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In July 1999, General Nutrition Companies, Inc. (GNCI) announced that it would merge with Royal Numico NV, a Dutch dietary supplement company with extensive research and manufacturing facilities. The combined entity is expected to have annual worldwide sales of about $3 billion. The announcement stated that GNC's products were sold through a network of 4,203 retail stores operating under the General Nutrition Centers, Health & Diet Center and GNC Live Well names, of which 2,726 were company-owned and 1,477 were franchised. For the fiscal year ended February 6, 1999, GNC had net revenue of $1.42 billion, and net earnings of approximately $91.0 million. Numico had net sales of US$1.6 billion, and operating income of US$238 million for the year ended December 31, 1998 .
General Nutrition has a long history of marketing products with false and misleading claims. The regulatory actions regulatory actions against the company and its predecessors since 1969 include:
1-2. FTC (1969): False advertising charges were brought regarding claims for Geri-Gen ("therapeutic tonic") and Hemotrex. Settled by consent decree.
3. FDA (1974): A supply of vitamin C tablets was seized and destroyed under a consent agreement. The FDA had charged that the labeling of the tablets, which contained bioflavonoids, made false and misleading nutritional claims.
4. FDA (1980): A seizure was made of powdered milk touted as cure for arthritis. The company agreed to relabel product.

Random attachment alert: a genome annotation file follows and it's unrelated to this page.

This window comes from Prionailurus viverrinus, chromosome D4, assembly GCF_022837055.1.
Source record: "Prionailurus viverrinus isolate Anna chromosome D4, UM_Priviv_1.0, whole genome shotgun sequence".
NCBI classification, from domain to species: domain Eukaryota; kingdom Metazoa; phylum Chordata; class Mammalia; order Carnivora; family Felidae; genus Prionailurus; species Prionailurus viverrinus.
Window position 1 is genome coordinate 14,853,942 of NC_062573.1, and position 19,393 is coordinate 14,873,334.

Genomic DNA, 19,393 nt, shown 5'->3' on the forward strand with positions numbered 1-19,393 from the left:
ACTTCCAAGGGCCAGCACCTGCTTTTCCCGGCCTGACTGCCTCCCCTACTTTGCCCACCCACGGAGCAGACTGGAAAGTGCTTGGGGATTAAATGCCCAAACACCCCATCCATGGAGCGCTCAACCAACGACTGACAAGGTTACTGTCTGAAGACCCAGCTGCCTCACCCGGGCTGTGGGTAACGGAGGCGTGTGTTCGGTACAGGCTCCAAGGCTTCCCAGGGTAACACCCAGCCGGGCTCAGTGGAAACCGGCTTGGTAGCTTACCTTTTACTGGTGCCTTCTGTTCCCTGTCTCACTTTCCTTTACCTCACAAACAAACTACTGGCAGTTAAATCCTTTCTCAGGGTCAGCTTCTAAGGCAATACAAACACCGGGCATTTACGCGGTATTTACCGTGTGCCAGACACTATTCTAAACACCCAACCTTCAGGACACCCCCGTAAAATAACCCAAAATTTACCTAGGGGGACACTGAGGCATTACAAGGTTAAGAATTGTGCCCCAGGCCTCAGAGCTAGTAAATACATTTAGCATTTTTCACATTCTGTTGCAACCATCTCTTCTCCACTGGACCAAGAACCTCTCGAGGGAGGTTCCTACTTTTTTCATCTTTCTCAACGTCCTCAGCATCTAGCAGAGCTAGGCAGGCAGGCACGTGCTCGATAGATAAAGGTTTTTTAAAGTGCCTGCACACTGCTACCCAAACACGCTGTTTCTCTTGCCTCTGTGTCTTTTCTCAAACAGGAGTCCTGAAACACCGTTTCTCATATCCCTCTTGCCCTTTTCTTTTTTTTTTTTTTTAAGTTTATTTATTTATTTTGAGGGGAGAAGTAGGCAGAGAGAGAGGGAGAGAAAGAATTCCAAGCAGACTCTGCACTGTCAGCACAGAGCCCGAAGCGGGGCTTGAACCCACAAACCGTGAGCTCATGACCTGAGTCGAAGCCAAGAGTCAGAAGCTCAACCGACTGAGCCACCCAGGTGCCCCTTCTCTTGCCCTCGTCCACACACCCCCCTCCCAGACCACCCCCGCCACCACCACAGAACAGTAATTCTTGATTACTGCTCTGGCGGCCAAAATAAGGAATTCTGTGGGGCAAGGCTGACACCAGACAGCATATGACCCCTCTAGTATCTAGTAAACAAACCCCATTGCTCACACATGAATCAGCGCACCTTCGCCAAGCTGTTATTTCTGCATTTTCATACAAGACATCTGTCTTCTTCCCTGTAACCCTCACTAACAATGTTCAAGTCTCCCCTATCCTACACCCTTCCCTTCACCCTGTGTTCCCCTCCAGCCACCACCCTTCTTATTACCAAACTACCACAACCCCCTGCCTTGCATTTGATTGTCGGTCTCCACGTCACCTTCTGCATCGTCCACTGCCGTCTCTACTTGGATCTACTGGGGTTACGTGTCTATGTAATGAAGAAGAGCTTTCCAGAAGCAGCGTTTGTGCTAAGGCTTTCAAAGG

5. USPS (1980): A consent agreement stopped allegedly false representations for Model-Etts, an alleged reducing aid.
6. FDA (1981): GNC agreed to drop claims that lysine cured genital herpes. However, the company continued to circulate literature suggesting it would.
7. USPS (1982): A complaint charged that advertising for Advantage Starch Block contained false representations that the product blocked the absorption of calories from starch-containing foods. A false representation order was issued in 1983. The California Dept. of Health issued an embargo.
8-20. USPS (1984): GNC was charged with making false representations for 13 products: Risk Modifier (a nutrient mixture claimed to decrease cancer risk); Life Expander Choline Chloride (claimed to improve memory); Mental Acuity Formula (supposedly able to prevent or retard memory loss due to aging); Life Expander Fat Fighter (containing DHEA, claimed to cause weight loss without dietary modification); Challenge Maximum Body Builder (claimed to have special muscle-building properties); L-Glutamine tablets (claimed to "keep you mentally and emotionally in balance"); Lipotropic Fat Fighter Tablets (a nutrient mixture that supposedly could reduce body fat); Spirulina (which supposedly will "turn off your brain's appetite control center"); the 24-Hour Diet Plan and the Practical Diet Plan (both "guaranteed" to produce weight loss of "up to 10 pounds in two weeks"); Life Expander Growth Hormone Releaser (claimed to cause weight loss without dieting); Herbal Diet Formula (supposedly capable, by itself, of causing weight loss); and Inches BeGone (a body-wrapping cream claimed to reduce any area where you want to lose inches). The complaints were settled with a consent agreement.